Painting the Bathroom
Painting a tiny bathroom makes for a challenge, especially when trying to paint around the sink, mirror and shower.
"Before painting, wash all the walls to remove any mildew with mildew remover or bleach and water," advises Joe Kowalski, training manager at Glidden.
And for your bathroom painting job, Kowalski adds these recommendations:
- For walls, use either a semi-gloss or eggshell finish; both provide dirt and moisture resistance.
- For the ceiling, paint with an eggshell finish is advised.
- Paint that includes primer provides extra adhesion over a glossy surface.
More Storage is Better
Whether you're sidestepping into your small studio rental or fortunate enough to be renting a place with enough closet space, tips for maximizing your rental's storage space always come in handy.
Janet Lee, author of Living In A Nutshell, shares these tips:
1. Place a removable, peel-and-stick wall decal on a bare surface (whether it's on a wall or the back of a door.)
2. Rub the surface of the sticker with a squeegee to ensure the decal lays smoothly against the wall.
3. Add a hook onto the decal and apply pressure to ensure damage-free hanging.
4. Wait one hour before hanging hats, jackets, backpacks and other apparel.
Hiding Your Lamp Cord
Cords can make your rental a cluttered mess as well as an eletrical hazard for children. Lee offers these easy steps for making the cord 'disappear:'
1. Use a hand drill to create a hole in the bottom of a metal gelatin mold.
2. Run a pre-wired pendant cord through the hole of the mold.
3. Insert a light bulb into the end of the cord.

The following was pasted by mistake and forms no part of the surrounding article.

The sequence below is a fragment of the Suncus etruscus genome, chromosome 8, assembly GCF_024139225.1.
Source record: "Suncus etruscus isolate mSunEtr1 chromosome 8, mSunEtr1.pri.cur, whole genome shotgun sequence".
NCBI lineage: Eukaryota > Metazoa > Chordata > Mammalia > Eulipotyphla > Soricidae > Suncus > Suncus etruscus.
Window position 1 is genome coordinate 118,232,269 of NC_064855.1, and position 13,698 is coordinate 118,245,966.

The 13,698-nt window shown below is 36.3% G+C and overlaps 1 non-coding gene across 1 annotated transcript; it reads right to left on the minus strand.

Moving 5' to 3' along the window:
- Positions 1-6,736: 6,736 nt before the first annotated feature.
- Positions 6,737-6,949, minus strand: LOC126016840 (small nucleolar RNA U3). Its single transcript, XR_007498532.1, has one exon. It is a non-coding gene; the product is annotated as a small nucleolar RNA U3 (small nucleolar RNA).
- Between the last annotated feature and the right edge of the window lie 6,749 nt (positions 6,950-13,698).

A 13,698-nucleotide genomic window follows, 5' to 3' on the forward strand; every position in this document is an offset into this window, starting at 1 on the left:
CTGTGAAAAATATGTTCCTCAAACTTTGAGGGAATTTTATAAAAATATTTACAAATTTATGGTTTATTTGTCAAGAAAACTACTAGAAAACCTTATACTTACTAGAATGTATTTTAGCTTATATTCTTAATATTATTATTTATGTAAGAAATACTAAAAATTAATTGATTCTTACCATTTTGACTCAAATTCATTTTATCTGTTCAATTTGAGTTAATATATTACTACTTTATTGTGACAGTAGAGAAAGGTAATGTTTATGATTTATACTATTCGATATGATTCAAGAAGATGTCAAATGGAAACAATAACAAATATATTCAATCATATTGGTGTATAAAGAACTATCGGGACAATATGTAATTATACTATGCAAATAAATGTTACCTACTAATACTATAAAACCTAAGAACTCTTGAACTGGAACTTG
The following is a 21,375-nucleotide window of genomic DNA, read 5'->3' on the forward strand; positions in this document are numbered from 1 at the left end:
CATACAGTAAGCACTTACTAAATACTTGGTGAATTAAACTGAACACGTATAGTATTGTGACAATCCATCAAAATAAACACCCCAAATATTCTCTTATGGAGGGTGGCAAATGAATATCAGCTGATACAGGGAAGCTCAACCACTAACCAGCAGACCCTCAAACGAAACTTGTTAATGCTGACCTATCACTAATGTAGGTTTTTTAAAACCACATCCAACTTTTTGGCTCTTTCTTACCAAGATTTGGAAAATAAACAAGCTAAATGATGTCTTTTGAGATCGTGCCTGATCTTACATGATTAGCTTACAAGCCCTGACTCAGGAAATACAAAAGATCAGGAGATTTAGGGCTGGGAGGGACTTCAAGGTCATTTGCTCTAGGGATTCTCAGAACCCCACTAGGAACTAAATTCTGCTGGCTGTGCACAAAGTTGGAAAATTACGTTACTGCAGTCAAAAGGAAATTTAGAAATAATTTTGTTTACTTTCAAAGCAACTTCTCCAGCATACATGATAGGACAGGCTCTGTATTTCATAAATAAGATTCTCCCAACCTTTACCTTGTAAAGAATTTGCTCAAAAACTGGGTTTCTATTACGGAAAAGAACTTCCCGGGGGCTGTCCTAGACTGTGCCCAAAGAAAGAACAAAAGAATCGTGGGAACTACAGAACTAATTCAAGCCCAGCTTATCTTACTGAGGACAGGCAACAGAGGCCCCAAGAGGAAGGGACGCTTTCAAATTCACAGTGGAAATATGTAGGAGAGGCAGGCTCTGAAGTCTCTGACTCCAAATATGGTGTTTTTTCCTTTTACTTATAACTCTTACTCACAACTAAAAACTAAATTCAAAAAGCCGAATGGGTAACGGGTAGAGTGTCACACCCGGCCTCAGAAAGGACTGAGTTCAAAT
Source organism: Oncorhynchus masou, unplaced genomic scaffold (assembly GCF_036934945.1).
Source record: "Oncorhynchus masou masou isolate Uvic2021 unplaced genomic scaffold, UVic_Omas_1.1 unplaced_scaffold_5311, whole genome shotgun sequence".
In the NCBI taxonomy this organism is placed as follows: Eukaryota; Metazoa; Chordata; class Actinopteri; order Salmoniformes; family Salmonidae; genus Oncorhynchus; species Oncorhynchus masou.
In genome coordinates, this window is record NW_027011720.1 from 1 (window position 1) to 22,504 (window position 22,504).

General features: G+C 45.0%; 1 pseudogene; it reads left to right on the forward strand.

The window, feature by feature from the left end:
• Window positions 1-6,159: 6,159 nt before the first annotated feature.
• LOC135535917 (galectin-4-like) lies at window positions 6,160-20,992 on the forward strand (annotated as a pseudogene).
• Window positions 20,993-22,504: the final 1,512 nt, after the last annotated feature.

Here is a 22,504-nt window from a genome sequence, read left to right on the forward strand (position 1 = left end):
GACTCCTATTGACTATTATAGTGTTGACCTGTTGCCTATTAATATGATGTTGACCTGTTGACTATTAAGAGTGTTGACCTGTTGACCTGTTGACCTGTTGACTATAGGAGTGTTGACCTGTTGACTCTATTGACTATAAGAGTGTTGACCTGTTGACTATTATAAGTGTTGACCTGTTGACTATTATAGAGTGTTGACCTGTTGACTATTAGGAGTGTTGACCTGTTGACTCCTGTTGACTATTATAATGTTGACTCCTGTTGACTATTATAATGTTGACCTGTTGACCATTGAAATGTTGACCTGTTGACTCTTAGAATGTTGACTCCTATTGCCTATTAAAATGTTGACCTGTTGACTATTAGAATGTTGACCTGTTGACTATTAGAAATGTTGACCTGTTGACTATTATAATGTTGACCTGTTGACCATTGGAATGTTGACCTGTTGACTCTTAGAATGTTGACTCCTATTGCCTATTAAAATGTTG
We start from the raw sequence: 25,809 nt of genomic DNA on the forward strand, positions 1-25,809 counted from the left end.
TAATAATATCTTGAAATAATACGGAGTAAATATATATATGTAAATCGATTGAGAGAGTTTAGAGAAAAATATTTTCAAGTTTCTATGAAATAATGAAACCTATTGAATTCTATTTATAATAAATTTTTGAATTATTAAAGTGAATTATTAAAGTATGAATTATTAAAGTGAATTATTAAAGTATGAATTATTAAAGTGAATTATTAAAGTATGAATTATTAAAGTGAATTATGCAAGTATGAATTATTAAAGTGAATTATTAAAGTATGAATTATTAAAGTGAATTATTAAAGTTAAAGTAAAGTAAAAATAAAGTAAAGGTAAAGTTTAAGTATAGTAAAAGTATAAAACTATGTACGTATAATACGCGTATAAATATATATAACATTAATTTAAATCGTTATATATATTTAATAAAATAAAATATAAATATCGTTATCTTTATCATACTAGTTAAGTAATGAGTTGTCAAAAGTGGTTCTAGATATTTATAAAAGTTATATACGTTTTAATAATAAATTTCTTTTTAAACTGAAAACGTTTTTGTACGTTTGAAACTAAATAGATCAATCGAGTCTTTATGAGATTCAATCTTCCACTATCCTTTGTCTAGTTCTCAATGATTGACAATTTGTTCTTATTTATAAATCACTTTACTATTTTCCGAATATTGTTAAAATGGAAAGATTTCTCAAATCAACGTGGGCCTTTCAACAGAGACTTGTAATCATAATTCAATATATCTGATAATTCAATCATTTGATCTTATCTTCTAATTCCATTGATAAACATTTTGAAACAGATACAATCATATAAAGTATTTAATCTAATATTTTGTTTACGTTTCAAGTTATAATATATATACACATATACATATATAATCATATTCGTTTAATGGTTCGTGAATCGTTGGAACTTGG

4. Affix cords to wall in decorative loops using clear cord clips for damage-free hanging.
Installing Lights Under Your Cabinets
Renovating the kitchen is without a doubt a major expense and something that isn't appropriate for an apartment or house that you're renting. Adding some lighting under your cabinets is a classy and cheaper way to modernize your rental's kitchen.
Jocelyn Jane Cox of the website, thehometome.com, and author of The Homeowner's Guide to Greatness, offers these tips for installing lights to lite up your countertops:
1. Gather your materials: The lights (which are usually oblong and have holes in the back for hanging), a drill with screwdriver bit, nails, and screws of the correct size (often, these will come in the package of lights.)
2. Make sure you have electrical outlets near the cabinets and that the cords from the lights will reach. Unfortunately, solar-powered lights aren’t going to work in this situation.
3. Measure the distance between the holes in the back of the lights and place pencil marks under the cabinet at that same distance. This length does need to be exact since the lights are under the cabinet.
4. Hammer some small holes where you put your pencil marks, in order to get the screws started.
5. Once you have some moderate-sized holes in the wood, turn the screws with your hand until they stay. This is when you’ll have to get the drill out. You don't want to screw in the screws all the way, as you want some of the screw head hanging so the light can hook on.
6. Hang the lights. Because you won’t be able to see the screws or the holes that they fit into, it may take a few tries to match them up.
7. If the cords are hanging down, you can bundle them up in a knot and secure them to the bottom of the cabinets with packing tape. This will hold pretty well for anywhere from a six months to a year, and is easily re-applied, once the tape gives way.
If you're looking for a quick and cheap way to cover up any damage or imperfections in the wall, hanging a mirror over that spot is the answer.
"If you are putting up small block mirrors, use a special type of glue called mastic," Cox advises.
But if you're trying to hang a large mirror, you'll need more than just glue. "Many mirrors have wires across the back, just like paintings, but because mirrors can be very heavy (especially ones with frames), make sure you use screws with anchors instead of nails so they don’t fall," she explains.
Cox also cautions about the importance of measuring. "If your mirror comes with brackets on all four corners, which are usually inserted into the wall with screws or nails, take the time to do some measuring beforehand. Crooked mirrors can make your room look like a funhouse."